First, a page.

Mitsubishi looks to crossovers and EVs for US success

Say what you will about
Mitsubishi, but the Japanese automaker is slowly seeing a resurgence here in the United States. December 2015 marked the company’s twenty-second consecutive month of year-over-year sales increases, and looking at last year as a whole,
Mitsubishi’s sales were up 23 percent over 2014. Ken Konieczka, Mitsubishi’s vice president of sales operations, says that in order to stay successful, the company will bet big on
crossovers and
electric vehicles in the coming years. And that means a relatively aggressive product plan here in the US.

First up, a brand-new
CUV will launch in early 2018, previewed by
the eX Concept that debuted at last year’s Tokyo Motor Show (pictured). Konieczka says Mitsubishi is making room for this new crossover in its lineup – the
Outlander will slowly get bigger, and the
Outlander Sport will get smaller. The production version of the eX will slot between those two.

Speaking of the
Outlander siblings, both will be replaced in the next five years. A new, larger Outlander will arrive in 2019, and the smaller
Outlander Sport will arrive in 2020. To fulfill the electric side of the business, Konieczka confirms the next Outlander Sport will sprout an EV variant, and the Outlander plug-in hybrid will launch in the United States later in 2016, as a 2017 model.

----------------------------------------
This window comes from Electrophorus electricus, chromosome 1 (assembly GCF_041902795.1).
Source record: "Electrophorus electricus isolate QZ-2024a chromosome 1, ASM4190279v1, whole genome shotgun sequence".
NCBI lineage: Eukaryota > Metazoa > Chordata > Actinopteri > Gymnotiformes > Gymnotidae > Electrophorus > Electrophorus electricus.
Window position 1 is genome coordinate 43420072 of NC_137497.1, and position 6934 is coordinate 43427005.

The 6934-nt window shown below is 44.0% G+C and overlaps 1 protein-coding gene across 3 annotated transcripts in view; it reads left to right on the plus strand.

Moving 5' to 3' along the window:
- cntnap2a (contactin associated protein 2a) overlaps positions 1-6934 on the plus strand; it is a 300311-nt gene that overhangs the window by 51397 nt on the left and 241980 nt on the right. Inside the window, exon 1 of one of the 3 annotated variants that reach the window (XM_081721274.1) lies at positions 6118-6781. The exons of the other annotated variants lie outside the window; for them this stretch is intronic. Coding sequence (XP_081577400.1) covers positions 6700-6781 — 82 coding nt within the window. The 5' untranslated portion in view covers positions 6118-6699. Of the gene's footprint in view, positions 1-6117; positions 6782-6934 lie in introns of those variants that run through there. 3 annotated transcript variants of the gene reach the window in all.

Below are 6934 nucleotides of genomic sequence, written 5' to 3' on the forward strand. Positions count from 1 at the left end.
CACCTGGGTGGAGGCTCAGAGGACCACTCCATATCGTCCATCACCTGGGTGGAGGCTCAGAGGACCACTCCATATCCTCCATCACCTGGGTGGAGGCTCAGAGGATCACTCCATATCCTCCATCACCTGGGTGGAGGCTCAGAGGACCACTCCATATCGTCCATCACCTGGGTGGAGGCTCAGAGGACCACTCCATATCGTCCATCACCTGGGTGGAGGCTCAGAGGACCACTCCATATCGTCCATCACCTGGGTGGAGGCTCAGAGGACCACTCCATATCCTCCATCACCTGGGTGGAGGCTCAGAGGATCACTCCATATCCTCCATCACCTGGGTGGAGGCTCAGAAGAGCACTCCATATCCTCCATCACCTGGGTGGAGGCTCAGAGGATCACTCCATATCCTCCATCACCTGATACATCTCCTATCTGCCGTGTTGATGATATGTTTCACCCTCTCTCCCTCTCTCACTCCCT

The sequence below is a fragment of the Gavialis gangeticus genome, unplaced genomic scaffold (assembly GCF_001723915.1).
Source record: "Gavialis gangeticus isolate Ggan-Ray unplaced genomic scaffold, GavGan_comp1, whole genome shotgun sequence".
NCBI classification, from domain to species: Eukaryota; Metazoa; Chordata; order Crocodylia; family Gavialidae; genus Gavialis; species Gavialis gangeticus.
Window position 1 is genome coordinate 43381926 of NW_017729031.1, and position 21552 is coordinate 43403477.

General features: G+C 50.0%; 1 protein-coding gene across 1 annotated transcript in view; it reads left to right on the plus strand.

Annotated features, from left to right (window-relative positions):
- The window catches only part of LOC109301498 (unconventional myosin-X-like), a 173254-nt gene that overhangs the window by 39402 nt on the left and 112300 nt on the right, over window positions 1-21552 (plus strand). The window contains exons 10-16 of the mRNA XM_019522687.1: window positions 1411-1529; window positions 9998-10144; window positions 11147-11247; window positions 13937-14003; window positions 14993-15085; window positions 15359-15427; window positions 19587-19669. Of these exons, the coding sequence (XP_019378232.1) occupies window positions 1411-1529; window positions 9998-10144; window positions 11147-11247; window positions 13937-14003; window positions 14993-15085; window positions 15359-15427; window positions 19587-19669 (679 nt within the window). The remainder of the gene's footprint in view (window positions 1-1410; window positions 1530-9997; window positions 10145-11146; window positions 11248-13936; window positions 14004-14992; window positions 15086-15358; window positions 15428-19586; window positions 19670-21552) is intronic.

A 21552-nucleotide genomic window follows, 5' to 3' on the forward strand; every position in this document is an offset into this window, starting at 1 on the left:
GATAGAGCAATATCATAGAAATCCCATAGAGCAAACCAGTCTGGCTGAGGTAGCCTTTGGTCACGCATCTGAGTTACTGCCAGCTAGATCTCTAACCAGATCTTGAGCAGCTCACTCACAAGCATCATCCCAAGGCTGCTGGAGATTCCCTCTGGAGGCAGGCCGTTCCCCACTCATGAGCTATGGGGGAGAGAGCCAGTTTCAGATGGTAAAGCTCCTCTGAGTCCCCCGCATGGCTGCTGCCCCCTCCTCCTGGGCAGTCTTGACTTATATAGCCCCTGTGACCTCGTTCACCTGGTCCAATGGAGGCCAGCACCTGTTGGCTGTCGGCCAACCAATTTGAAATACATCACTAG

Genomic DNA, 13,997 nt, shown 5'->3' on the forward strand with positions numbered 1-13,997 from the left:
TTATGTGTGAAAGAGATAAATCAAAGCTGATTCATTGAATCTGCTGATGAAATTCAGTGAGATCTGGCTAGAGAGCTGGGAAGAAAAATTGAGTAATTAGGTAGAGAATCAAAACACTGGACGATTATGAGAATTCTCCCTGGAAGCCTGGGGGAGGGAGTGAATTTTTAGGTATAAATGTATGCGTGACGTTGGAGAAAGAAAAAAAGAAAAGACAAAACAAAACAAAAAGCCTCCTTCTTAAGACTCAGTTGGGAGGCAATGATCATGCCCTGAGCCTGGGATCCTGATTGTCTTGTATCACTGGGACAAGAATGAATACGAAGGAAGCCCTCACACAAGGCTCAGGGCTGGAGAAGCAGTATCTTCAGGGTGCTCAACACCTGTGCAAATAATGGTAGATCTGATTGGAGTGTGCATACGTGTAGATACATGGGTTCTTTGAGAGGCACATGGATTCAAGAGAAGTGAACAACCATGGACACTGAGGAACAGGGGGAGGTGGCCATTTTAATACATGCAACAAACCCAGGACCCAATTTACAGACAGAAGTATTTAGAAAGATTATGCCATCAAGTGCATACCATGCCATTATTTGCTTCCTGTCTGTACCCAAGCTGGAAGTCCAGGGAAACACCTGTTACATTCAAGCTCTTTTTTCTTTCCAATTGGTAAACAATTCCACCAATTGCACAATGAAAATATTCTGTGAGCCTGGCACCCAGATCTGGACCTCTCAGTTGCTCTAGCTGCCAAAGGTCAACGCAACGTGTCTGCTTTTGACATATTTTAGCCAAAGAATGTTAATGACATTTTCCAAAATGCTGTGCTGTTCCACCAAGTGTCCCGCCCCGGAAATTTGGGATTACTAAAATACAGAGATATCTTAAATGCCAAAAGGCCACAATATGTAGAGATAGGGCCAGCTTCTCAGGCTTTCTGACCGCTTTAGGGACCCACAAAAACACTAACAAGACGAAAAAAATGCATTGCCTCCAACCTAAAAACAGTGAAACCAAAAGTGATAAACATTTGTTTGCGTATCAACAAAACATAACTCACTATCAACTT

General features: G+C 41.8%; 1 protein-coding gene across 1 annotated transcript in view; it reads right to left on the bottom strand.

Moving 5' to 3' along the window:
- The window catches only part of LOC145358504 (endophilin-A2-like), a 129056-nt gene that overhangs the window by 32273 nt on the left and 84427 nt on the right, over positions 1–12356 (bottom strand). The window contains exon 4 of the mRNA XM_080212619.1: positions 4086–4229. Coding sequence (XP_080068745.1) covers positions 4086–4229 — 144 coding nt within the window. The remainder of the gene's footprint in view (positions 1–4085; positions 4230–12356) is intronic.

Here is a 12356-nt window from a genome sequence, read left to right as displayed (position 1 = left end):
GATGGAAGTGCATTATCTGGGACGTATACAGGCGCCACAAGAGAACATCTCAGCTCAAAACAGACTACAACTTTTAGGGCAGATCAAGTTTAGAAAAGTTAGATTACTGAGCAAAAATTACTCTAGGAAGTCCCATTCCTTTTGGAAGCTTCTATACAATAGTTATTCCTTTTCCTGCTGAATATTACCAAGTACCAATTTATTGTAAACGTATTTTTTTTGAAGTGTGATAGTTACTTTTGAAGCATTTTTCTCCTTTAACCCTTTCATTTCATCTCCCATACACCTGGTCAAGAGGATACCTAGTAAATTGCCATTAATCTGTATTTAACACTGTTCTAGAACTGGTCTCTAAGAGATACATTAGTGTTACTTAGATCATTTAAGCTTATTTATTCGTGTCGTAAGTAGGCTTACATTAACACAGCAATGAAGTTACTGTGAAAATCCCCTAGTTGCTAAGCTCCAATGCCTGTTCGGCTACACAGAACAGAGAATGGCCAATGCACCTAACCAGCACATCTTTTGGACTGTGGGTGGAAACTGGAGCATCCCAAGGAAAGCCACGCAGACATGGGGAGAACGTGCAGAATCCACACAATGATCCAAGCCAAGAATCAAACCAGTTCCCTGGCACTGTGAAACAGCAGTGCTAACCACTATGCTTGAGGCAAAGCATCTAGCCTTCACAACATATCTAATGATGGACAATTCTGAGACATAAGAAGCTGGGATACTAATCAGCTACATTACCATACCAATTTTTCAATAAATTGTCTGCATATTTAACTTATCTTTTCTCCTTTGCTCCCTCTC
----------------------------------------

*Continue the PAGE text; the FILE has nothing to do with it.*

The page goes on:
As for the rest of the company’s portfolio, Mitsubishi will offer the
hatchback and
new G4 sedan later this year. The future for the
Lancer, however, looks grim. Konieczka says Mitsubishi still can’t find an OEM partner to help create and produce a new
Lancer, and our gut says the compact sedan will be phased out in the very near future.

«We made a lot of mistakes,» Konieczka admits, saying Mitsubishi was «spread too thin [and] had too many models» in the past. This new, more focused approach on EVs and crossovers certainly sounds promising, and will hopefully help Mitsubishi continue its slow growth here in the US market. Still, we won’t know for sure until the new products actually reach showrooms. But for now, at least, things are steadily on the rise.

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